With the oil and gas boom, production has surged to help the U.S. become more energy independent and strengthen the economy. While production is expected to continue to rise, a shortage of workers in the job market that could make it difficult for employers to find qualified workers and sustain growth in the industry.
As more baby boomers are exiting the oil and gas workforce, there is the need to address the worker shortage in the industry. Energy employers find themselves with an employment gap that is increasingly being filled with new graduates. However, these graduates often lack the knowledge and experience of their older counterparts, specifically when it comes to safety measures and procedures. Since regulations regarding chemical and gas exposure are changing, employers should ensure they effectively train and educate all their workers about dangers specific to the oil and gas sector.
Recently, there have been proposed changes to permissible exposure limits for certain chemicals and contaminants. With this danger, employers should guard against these occupational hazards with the correct personal protective equipment.
Here are three respiratory hazards in the oil and gas industry:
The U.S. Occupational Safety and Health Administration is undergoing a major revision of its PELs for crystalline silica dust, which is often used in oil and gas extraction. Since hydraulic fracturing uses silica sand to split the earth and allow operators to drill and extract resources, employees are at high risk for exposure to this potentially harmful chemical. Silica exposure could result in development of fatal lung diseases or other respiratory problems that could be long-lasting even after workers leave the workforce.
OSHA predicts the new regulations could curb new silicosis cases by 1,600 per year through requirements such as dust collectors. Employers should consider installing dust collectors to remove silica from the air in the workplace and lower the concentration of respirable silica. Maintaining these collectors by removing filters regularly and monitoring the air quality is crucial to ensure dust collectors are performing adequately.
2. Hydrogen sulfide
Another major health hazard is hydrogen sulfide, which could greatly affect worker well-being depending on the concentration and exposure of this gas. While hydrogen sulfide naturally has a rotten egg smell, even workers who might be exposed to high concentrations of this gas may not be aware of how much they are actually breathing in. The National Institute for Occupational Safety and Health suggests a recommended exposure limit of 10 parts per million and 20 ppm for OSHA's general industry ceiling limit.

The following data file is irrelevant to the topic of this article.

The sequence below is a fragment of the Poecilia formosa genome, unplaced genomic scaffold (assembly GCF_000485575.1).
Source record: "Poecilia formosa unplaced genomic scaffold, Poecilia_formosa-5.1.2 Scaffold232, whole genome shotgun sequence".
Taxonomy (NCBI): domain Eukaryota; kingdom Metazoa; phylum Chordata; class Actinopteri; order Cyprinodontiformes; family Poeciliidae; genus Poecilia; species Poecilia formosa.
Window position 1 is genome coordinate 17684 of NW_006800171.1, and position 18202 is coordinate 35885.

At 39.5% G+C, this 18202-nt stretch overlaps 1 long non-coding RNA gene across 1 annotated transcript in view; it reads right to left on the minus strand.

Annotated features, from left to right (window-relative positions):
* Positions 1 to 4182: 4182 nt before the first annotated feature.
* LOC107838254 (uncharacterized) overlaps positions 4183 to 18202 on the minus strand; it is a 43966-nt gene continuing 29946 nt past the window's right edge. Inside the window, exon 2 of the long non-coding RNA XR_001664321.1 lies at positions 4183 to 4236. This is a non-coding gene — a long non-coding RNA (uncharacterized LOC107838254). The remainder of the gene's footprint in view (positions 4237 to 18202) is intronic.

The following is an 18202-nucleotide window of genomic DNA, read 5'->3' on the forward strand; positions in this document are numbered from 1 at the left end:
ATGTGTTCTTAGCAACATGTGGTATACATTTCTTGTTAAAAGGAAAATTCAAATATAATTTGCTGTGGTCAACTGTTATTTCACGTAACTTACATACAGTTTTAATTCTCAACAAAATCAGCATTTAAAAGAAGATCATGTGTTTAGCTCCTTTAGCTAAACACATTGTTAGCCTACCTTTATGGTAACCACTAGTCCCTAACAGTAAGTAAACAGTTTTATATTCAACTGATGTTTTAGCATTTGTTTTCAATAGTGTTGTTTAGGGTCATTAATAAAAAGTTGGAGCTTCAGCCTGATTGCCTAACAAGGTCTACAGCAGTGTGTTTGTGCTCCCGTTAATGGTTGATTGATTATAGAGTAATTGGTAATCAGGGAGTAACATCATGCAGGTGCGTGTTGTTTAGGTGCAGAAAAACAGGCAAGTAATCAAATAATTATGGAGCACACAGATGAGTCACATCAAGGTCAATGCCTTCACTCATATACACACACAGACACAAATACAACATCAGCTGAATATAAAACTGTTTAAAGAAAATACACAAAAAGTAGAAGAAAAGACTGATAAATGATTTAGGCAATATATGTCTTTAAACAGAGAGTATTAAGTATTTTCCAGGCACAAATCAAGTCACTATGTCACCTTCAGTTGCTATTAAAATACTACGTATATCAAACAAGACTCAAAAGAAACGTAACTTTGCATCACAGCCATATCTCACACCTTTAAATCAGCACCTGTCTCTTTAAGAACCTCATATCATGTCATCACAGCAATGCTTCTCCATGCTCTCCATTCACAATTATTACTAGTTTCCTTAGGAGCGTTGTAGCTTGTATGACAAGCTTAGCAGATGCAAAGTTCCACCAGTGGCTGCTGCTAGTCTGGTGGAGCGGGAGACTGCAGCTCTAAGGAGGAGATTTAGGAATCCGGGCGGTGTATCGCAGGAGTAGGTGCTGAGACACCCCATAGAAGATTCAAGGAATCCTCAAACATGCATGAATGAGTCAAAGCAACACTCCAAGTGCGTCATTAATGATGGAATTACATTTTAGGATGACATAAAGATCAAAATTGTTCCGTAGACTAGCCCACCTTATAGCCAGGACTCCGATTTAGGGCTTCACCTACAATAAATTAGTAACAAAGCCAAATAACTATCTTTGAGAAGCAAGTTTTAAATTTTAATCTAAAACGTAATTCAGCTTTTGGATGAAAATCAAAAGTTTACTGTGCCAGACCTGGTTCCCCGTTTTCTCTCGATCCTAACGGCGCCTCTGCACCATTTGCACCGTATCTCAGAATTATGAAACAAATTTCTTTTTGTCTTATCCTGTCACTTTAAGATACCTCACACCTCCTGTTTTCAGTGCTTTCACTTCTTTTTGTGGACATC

"While the symptoms of hydrogen sulfide exposure are subtle, it's important to recognize them to quickly remove or rescue workers if they are at risk for dangerous levels of exposure."
Employers should equip workplaces with air monitoring equipment and measure the concentration of hydrogen sulfide in the air to get an accurate reading of possible exposure to this gas. Companies could also train workers to recognize signs of prolonged exposure, including nausea, headaches and fatigue. While the symptoms of hydrogen sulfide exposure are subtle, it's important to recognize them to quickly remove or rescue workers if they are at risk for dangerous levels of exposure.
3. Chemical exposure
Within the workforce, employees in the field regularly encounter a variety of chemicals during extracting, producing, refining and transporting petroleum products. Companies should consider the types of chemicals oil and gas workers are exposed to during these processes. According to the NIOSH, workers may be at risk for occupational exposure to benzene while they are gauging flowback tanks. A 17-sample study found 15 of these samples surpassed recommended exposure limits.
Since workers are exposed to chemicals like benzene, companies should comply with safety regulations by equipping employees with respirators that meet NIOSH and OSHA standards. These respirators effectively filter out contaminants and chemicals while providing workers with access to clean air. Employers should also be mindful of the amount of exposure workers have throughout a full-shift and make sure they are not exceeding those levels. PPE like respirators should be used after establishing engineering controls may not be as effective.
NIOSH recommended that employers train technicians to be aware of the dangers of benzene exposure and how to monitor the environmental conditions and concentrations of these chemicals.